After the Faire ended, Anne and I visited with Doug Stover, the Cultural Resource Manager at Fort Raleigh. Said another way, Doug is the historian and a font on knowledge. Doug was very gracious and spoke with us along with curator, Jason Powell for quite some time. We’re very pleased to continue to work with Fort Raleigh and the National Park Staff.

Tomorrow we’ll be using another local resource, the Outer Banks History Center. While Fort Raleigh involves archaeology, the Lost Colony, military colonists and the later history of the property, the Outer Banks History Center is administered by the North Carolina State archives and includes information on genealogy and family histories. Anne and I are hopeful that we can find some information directly related to the early families on Hatteras Island. We have a “hot lead” to follow!

Tonight, we travel the road beside the swamp to the stop light at the intersection of the bouncing bridge, back to Manteo, through the tree lined streets with names such as Grenville, Amadas and Ananias Dare. We return to the Fort Raleigh, not as workers, but to attend the play. This is Anne’s 52nd year attending the Lost Colony play. She has missed a few years, but not many. Jeri Evans told me today that her parents were at opening night in 1937. We’ll be asking these ladies to share their very special memories with us in a future blog. Tonight, we’re just going to enjoy this year’s rendition of the play, always slightly different, always wonderful.

Two years ago, we were invited to a very special event after the play. It has now become a tradition that we look forward to every year. Traditionally, Virginia Dare’s birthday is either the last production or the next to last production of the play for the season. Dignitaries are present, of course, and there are special events and awards to the actors and crew who deserve outstanding merit.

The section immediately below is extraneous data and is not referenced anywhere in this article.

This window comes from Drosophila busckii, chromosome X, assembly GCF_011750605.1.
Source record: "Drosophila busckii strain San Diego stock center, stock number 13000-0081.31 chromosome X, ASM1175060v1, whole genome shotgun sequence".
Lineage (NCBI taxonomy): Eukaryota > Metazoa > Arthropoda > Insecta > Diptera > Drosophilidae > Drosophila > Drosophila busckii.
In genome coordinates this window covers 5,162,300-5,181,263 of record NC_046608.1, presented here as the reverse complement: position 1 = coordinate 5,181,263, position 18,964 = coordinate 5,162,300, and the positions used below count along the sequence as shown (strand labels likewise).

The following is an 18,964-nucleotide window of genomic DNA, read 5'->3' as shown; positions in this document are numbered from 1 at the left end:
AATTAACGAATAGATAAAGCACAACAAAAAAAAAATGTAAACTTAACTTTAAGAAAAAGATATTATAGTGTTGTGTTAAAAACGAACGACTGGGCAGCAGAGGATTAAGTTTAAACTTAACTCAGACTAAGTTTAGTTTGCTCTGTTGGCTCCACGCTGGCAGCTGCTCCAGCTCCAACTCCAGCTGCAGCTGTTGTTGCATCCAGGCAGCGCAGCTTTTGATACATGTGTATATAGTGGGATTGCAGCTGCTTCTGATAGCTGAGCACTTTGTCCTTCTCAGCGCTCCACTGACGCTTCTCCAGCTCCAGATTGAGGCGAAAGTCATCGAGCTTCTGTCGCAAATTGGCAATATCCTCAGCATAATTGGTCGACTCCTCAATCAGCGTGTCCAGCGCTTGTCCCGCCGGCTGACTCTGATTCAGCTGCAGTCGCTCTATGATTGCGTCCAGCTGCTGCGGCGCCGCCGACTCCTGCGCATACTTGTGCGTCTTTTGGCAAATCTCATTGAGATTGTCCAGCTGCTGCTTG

One of the most special events is the cast party after the play behind the stage. The area behind the stage is directly on the sound. Parts of the stage are built on a deck that is extended over the sound, and the sand in front of the stage is truly beach sand. By the time the play is over, darkness has fallen and thankfully, the heat has diminished a bit. Volunteers and local businesses provide food for the cast, staff and volunteers, and everyone sits together at picnic tables, visits and of course eats wonderful home-made southern food. (Anne is taking ham, green beans (with bacon fat of course), potato salad (a southern must) and Scotch Cake (some kind of the most wonderful smelling chocolate concoction). Cast members have created their own entertainment, sing, dance, so skits and entertain themselves and others as well. They have become family, indeed, throughout the summer and although we were not family members, they welcomed us warmly into their world. What a beautiful end to the perfect day, looking over the sound, watching the stars, the moon rising over the water and knowing that whether the Colonists survived and moved on or died on Roanoke Island, we’re sharing the same sand, land and stars, a few generations and 422 years removed.

Read all posts in the Trip to Roanoke series: